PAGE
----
Matt RaibleMatt Raible is a Java Champion and Developer Advocate at Okta. developer.okta.com

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10+ YEARS


Over 10 years ago, I wrote my first blog post. Since then, I've authored books, had kids, traveled the world, found Trish and blogged about it all.

[JavaOne] Experiences with the 1.5 Language Features

This is the last session I plan on attending today, and it's titled "Experiences with the 1.5 Language Features: Tips and Techniques" by Tim Hanson and Jess Garms of BEA. Tonight looks to be a good time with the JBoss Party, Java Blogger Meetup (@ Thirsty Bear), the Pavilion Party. Times for the events are 5-9, 6-8 and 6:30-8. This conference is definitely packed, and I expect the parties to be the same. In other words, the best part of this shindig is yet to begin. ;-)

This talk is about how to make effective use of the new 1.5 Language Features in your applications.

For Each Loop: Initialization expression is evaluated once (unlike former). Major limitation of using the new for each loop is you don't have access to the index or the iterator.

Annotations: Built-in annotations - i.e. @SuppressWarnings("deprecation"). Possible values: all, deprecation, unchecked, fallthrough, path, serial, finally. This annotation is not supported in the latest version of Java 5, it is supported in Mustang and Eclipse 3.1. @Deprecated is another built-in annotations. If you use this tag, you should use the @deprecated javadoc tag as well. Last one is @Override, which is used to indicate that a method declaration is intended to override a method declaration in a superclass. If the superclass signature changes, this annotation will make sure you change it in child classes.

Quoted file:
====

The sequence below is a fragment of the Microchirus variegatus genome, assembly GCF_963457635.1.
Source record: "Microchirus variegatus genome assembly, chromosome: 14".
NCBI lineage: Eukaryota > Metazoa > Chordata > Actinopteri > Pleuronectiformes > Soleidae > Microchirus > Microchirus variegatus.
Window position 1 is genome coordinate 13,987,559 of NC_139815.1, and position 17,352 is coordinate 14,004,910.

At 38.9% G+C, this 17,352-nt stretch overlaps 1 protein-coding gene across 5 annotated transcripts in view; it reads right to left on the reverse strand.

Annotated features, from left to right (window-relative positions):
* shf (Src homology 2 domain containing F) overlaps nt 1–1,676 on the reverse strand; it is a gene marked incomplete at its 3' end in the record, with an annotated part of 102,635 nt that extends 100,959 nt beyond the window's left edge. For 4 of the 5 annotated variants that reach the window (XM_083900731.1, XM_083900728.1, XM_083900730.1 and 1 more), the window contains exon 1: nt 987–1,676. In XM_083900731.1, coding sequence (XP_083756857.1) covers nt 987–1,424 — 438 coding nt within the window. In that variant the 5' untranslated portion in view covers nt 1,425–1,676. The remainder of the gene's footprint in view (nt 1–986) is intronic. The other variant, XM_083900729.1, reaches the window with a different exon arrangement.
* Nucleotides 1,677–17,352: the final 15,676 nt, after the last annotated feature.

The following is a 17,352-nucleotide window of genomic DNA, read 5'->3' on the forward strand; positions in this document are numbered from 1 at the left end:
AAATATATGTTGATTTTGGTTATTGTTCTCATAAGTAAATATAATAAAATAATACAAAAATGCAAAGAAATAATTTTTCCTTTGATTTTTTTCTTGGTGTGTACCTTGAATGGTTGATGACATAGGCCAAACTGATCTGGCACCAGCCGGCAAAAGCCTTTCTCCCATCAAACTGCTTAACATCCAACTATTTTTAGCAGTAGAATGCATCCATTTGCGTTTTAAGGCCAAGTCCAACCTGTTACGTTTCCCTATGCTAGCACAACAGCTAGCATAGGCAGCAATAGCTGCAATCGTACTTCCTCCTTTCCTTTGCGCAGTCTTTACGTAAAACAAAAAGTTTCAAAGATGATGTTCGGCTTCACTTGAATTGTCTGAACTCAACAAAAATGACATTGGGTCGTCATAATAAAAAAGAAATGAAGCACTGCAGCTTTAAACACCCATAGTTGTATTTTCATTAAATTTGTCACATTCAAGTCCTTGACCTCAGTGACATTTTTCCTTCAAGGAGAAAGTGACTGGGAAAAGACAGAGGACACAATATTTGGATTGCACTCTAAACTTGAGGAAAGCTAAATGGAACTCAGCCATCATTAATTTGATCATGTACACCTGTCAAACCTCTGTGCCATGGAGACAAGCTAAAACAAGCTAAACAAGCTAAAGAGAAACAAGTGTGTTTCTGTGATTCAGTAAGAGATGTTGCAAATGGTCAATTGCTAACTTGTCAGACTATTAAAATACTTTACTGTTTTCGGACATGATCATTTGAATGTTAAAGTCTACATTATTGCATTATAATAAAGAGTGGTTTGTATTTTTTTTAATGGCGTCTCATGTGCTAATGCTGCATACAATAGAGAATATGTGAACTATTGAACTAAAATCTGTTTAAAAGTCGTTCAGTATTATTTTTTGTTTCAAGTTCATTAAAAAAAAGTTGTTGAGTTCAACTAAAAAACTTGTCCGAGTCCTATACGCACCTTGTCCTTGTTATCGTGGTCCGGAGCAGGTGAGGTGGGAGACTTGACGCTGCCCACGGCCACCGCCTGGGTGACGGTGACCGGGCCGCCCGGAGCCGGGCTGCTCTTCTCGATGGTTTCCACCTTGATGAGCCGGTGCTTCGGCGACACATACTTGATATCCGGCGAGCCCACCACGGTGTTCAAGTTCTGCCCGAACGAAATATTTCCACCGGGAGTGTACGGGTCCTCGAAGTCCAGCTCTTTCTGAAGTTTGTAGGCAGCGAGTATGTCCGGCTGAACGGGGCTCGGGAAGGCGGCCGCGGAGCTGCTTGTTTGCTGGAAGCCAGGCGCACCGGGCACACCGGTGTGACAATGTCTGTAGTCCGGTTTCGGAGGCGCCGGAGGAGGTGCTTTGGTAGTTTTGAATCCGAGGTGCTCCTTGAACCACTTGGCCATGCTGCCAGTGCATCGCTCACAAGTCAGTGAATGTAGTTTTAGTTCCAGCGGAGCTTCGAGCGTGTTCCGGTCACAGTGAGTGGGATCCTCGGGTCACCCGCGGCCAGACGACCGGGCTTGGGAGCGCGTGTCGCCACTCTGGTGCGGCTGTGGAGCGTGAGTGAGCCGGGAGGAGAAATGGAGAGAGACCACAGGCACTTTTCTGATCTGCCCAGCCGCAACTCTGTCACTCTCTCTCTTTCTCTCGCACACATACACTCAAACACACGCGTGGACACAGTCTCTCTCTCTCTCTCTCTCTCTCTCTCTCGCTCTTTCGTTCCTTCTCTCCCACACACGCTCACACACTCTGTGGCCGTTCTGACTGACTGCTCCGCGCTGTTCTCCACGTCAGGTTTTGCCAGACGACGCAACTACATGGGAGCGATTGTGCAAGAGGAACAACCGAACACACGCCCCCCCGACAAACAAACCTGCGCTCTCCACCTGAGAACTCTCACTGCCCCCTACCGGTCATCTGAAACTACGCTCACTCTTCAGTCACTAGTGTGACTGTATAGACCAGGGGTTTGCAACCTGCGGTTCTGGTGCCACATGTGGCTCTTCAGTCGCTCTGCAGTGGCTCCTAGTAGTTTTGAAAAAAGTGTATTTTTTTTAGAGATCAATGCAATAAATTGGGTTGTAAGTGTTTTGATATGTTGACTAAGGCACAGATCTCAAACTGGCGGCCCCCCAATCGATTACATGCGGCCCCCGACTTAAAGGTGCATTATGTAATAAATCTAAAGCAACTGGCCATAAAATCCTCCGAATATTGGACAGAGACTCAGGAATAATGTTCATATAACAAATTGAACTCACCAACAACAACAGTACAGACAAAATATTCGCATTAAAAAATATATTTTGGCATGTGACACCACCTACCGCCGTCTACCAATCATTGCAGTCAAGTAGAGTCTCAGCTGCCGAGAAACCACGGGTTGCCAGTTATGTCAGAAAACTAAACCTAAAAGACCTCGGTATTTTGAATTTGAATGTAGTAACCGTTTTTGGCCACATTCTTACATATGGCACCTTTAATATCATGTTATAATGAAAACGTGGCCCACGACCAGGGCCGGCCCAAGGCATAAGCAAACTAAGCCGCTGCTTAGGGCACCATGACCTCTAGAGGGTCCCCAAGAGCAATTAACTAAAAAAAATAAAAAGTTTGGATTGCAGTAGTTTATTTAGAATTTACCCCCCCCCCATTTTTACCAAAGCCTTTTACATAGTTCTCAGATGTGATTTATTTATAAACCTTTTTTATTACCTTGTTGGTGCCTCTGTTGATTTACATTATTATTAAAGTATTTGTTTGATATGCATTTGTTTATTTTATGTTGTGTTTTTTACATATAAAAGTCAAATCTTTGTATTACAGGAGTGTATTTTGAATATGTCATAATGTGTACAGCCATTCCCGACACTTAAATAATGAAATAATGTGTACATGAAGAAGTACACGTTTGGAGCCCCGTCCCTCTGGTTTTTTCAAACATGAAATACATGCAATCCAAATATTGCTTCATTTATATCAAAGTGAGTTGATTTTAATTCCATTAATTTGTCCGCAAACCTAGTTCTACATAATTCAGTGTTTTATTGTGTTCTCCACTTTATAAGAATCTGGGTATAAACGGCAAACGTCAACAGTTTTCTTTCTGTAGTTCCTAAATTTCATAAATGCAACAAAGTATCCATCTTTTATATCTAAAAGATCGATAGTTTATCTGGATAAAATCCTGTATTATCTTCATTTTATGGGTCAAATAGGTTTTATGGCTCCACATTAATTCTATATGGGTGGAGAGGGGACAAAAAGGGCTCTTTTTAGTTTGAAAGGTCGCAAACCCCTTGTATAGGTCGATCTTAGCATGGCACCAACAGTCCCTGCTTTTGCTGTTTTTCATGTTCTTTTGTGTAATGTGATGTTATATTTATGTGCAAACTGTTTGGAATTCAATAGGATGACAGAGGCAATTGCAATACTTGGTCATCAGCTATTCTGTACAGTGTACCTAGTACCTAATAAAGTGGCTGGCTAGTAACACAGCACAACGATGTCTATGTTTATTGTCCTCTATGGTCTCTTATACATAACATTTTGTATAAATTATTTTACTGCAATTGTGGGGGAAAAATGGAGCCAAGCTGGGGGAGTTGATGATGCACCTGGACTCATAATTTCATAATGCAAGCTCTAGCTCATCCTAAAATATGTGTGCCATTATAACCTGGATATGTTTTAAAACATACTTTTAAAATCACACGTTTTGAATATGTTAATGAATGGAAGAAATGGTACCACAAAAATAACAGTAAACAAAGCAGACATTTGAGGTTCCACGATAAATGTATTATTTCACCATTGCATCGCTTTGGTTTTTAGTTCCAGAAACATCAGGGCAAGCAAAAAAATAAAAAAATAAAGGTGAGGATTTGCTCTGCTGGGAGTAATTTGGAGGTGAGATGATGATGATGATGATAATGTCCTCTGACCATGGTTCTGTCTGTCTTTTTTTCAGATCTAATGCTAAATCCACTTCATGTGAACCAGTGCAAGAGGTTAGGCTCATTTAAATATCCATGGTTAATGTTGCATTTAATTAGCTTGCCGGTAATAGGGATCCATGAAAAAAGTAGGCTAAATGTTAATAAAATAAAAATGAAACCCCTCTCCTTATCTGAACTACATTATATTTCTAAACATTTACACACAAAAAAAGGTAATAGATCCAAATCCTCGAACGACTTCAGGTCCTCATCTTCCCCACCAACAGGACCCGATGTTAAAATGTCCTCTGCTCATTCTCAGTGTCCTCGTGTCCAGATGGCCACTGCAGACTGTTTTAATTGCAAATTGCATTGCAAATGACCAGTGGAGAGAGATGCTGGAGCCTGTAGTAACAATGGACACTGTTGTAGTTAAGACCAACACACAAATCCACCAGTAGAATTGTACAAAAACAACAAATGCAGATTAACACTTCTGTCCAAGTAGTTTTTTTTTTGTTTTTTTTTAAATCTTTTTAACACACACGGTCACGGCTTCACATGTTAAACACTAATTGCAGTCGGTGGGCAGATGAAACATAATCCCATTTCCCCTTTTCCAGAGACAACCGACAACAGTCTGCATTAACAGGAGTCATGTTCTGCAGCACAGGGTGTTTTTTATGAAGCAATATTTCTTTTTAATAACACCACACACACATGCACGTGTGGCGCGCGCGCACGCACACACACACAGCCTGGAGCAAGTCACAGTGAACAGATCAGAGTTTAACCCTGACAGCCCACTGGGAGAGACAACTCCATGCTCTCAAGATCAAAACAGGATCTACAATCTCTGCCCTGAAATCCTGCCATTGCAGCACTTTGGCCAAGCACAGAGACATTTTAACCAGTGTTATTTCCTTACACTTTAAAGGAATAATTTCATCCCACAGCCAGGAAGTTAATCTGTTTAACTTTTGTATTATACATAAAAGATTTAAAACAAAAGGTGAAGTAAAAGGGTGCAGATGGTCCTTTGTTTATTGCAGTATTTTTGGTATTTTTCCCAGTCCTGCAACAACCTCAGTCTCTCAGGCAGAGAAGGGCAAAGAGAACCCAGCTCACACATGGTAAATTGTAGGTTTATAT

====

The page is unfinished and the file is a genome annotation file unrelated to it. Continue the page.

Annotations are especially useful for frameworks (i.e. EJBs, Web Services, etc.). Not a preprocessor, not a silver bullet.

Enums: Better than static final int. Type-safe. Utility classes: java.util.EnumMap and EnumSet. Public static final int-like behavior: Comparable, statically importable (even as an inner class).

Varargs: Special syntax for cleaning up code. Allows you to use "String... args" instead of a whole slew of methods that take multiple arguments. Use them sparingly - avoid code that casts.

Covariant Returns: Replaces three anti-patterns.

Using Generics: Example from Collections - static List Collections.singletonList(T o). There is a two-pass inferencing process to determine what T is. Other Generified classes: Class (public T newInstance()), Comparable (public int compareTo(T o)), Enum> (public Class getDeclaringClass()). You can also use wildcards with generics, which has a syntax of List instead of List. This allows you to specify subtypes, and not be tied to a strictly typed solution. Wildcards are great to use in APIs and to hide implementations from users.

I give up - this guy has been going on about Generics for far too long. Time to go hunt down some parties.

Posted in JavaOne at Jun 27 2005, 06:20:51 PM MDT 1 Comment
Comments:

So @SuppressWarnings doesn't work in tiger? That'd explain the problems I've been having with it. Who thought it'd be a good idea to put in an annotation that isn't used?

Posted by Justin Lee on June 28, 2005 at 12:38 PM MDT #

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